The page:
If Federal Communications Commission Chairman Ajit Pai convinces two other FCC commissioners to vote with him Thursday, as expected, he will dismantle net neutrality, potentially allowing internet providers to slow down traffic to certain sites and favor others based on business or other decisions. But Pai has actually been on a deregulation spree at the FCC, and since he was named chairman in January, he has "rewritten the rules of the information age so thoroughly that there's no mode of communication under his control where the rules aren't looser than they were a year ago," David McCabe says at Axios.
Most of the changes allow for various forms of media consolidation, so one company can control more of local markets, but collectively they "will likely alter the way people experience the internet, broadcast TV, and even AM radio" for years to come, McCabe writes. Pai has also taken a whack at regulations that will affect nobody's life, like deregulating the telegraph industry. This move may not do anything, really, Axios notes, but it "was a boon to Pai's political rhetoric around deregulation."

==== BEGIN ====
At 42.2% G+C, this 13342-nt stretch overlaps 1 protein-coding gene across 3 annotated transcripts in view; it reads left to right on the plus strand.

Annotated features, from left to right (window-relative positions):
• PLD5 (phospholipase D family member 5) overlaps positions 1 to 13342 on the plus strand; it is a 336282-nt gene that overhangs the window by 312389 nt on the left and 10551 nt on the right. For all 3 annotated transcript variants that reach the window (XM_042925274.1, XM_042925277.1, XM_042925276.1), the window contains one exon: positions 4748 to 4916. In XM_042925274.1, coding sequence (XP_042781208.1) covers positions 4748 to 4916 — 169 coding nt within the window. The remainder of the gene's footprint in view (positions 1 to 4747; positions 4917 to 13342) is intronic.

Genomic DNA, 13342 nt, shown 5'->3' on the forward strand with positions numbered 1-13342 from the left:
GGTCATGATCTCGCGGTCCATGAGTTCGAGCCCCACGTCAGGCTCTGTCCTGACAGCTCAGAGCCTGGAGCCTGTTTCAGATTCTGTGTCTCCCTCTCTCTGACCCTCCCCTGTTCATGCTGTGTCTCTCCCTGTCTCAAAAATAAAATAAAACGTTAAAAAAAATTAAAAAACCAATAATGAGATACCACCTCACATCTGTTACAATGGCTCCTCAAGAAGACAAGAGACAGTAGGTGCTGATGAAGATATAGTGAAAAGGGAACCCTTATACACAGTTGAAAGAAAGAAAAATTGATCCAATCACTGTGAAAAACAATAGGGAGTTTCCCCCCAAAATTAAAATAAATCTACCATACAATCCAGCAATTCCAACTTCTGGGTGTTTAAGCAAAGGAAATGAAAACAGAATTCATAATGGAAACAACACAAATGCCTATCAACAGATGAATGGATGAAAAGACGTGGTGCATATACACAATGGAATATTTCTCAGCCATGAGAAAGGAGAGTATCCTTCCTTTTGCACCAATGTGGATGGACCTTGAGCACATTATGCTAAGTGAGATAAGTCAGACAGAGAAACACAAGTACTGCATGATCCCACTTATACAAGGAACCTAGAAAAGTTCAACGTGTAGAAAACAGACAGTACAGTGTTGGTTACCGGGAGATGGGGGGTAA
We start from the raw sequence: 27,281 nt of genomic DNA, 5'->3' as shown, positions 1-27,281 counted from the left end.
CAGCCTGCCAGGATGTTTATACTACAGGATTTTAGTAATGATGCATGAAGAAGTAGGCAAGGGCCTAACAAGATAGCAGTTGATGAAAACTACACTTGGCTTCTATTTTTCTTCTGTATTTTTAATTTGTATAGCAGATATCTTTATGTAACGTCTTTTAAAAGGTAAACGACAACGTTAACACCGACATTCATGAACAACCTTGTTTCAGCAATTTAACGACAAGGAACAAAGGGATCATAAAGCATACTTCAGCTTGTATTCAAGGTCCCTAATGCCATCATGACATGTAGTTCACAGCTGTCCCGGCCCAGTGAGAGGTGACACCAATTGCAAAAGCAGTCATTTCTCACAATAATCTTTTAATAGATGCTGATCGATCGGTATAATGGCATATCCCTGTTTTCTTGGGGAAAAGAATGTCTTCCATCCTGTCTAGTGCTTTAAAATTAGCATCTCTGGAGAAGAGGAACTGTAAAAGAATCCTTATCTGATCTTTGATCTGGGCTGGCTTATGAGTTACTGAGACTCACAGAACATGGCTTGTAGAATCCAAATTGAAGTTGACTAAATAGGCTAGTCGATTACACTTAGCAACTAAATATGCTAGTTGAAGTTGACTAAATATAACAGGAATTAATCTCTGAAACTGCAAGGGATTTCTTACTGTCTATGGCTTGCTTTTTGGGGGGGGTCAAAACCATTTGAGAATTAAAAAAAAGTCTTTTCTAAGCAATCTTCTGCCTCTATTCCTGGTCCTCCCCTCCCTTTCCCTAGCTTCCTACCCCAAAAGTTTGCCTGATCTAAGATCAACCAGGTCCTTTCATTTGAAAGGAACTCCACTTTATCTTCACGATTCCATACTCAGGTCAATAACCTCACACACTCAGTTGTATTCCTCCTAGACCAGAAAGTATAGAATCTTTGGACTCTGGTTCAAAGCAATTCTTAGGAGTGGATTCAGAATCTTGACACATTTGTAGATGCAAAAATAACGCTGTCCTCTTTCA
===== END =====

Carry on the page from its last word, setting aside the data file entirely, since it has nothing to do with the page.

Pai seems to embrace his reputation, joking at a dinner on Friday about industry "collusion" and being a "puppet" of Verizon, where he served as associate general counsel.